Opposition party tells Sarawak to contest two federal laws

Soo (right) says there is no point for the state government to harp that PDA and TSA are not applicable to Sarawak, July 26, 2018. — Picture by Sulok Tawie
Soo (right) says there is no point for the state government to harp that PDA and TSA are not applicable to Sarawak, July 26, 2018. — Picture by Sulok Tawie

KUCHING, July 26 — The Sarawak government should call for a special state assembly sitting to reject the extension of the Petroleum Development Act 1974 (PDA) and the Territorial Sea Act 2012 (TSA) here, State Reform Party (STAR) president Lina Soo said today.

She said tabling a motion to reject these would formalise the state’s contention that the laws were illegal and unconstitutional as they were never endorsed by Sarawak lawmakers.

“The endorsement of the motion in the state assembly is a sure way to say that we do not recognise PDA and TSA once and for all,” Soo told reporters.

Soo expressed her disappointment that the state government did not do so in the previous state assembly meeting.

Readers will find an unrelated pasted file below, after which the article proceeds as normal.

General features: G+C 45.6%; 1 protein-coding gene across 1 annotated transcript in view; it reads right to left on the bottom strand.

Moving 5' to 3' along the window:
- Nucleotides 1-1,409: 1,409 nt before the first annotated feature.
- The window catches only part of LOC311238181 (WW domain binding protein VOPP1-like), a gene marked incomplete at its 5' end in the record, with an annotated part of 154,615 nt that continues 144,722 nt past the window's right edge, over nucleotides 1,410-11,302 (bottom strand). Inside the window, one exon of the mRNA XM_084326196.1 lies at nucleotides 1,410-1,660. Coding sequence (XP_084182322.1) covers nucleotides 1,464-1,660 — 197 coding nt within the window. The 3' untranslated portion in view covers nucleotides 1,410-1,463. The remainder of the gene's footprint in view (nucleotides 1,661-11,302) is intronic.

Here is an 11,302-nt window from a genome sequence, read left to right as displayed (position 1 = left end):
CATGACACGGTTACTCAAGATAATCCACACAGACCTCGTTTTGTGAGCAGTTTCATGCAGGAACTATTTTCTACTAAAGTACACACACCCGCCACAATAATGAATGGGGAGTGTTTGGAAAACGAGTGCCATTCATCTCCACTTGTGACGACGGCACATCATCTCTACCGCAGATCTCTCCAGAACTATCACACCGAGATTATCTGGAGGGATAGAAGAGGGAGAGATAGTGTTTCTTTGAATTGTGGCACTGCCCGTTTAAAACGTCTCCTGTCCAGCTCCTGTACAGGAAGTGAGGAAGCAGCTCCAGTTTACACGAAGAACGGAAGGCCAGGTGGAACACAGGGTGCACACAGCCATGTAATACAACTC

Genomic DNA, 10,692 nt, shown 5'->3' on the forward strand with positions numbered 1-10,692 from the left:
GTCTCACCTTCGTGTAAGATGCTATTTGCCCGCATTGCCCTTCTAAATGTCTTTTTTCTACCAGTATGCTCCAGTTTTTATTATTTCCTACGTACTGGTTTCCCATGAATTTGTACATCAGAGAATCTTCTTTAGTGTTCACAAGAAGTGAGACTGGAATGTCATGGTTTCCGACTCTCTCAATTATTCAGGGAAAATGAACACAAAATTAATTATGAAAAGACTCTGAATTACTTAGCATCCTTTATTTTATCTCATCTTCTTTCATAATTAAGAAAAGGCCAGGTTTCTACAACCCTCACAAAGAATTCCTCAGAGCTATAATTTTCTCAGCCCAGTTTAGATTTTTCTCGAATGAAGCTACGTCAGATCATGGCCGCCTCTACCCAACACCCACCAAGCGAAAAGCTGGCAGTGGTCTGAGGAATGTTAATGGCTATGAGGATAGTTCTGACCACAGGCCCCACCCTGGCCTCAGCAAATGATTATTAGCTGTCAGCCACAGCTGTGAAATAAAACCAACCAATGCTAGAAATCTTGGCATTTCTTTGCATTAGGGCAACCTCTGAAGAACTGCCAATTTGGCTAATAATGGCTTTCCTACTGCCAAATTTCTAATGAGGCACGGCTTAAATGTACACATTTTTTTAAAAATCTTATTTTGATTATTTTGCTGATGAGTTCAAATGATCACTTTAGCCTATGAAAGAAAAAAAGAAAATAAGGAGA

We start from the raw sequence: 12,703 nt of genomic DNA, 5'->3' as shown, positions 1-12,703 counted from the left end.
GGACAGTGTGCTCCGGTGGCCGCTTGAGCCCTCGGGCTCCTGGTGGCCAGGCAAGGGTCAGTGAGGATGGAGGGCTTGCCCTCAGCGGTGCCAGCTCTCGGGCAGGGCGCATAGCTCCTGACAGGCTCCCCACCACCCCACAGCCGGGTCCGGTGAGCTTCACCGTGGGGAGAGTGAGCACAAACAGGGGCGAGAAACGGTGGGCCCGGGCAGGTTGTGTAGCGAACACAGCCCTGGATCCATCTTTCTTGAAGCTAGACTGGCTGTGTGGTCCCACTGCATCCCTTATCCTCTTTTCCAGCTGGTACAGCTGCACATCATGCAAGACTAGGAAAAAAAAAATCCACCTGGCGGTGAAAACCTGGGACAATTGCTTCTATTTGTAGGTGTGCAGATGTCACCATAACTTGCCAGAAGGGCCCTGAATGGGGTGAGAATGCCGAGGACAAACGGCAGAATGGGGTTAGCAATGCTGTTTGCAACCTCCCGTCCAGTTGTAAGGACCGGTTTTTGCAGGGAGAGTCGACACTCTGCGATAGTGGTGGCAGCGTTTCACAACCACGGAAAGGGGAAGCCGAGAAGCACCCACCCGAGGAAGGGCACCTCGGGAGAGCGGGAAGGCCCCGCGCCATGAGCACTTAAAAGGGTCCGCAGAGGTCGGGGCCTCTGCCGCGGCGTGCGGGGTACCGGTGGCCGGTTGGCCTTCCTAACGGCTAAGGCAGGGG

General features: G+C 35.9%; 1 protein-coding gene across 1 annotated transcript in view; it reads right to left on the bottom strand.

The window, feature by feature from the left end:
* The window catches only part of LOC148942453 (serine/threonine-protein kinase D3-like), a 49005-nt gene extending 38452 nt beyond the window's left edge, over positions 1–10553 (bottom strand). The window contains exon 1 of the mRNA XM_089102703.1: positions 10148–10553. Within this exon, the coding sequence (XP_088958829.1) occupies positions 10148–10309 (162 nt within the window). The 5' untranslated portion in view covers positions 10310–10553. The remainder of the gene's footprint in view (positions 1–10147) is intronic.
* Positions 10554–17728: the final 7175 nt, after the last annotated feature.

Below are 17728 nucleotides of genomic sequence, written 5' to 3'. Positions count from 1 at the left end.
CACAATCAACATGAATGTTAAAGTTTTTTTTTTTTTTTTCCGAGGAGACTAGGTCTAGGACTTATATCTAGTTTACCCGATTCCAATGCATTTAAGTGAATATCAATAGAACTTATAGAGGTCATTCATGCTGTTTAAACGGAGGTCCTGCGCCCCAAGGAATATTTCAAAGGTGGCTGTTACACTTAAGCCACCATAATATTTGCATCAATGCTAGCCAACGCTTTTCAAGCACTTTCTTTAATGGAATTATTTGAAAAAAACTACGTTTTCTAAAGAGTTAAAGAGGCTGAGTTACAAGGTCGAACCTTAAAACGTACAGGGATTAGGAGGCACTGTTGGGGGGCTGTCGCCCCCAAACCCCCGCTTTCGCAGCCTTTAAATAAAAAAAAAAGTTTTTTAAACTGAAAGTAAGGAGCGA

She said it was pointless for Chief Minister Datuk Abang Johari Openg to keep insisting that PDA and TSA are not applicable to Sarawak when he was not taking action in the state assembly.

“Before anything else happens, we must take a constitutional move,” Soo said, referring to federal Economics Affairs Minister Datuk Seri Azmin Ali’s remarks that the federal government was considering amending PDA with regards to the royalty paid to petroleum producing states.

Azmin told Parliament yesterday the PDA must be amended before Putrajaya could increase the oil royalty rates, adding that this was also necessary to calculate a 20-per cent royalty on net profits from the sale of the commodity.

Soo also rejected the proposal for royalty to be paid on profits instead of revenue, saying that 20 per cent of the former was much less than 5 per cent of the latter as is currently practised.

“Oil and gas resources belong to us so why should we continue to receive pittance when we can claim 100 per cent?” she asked.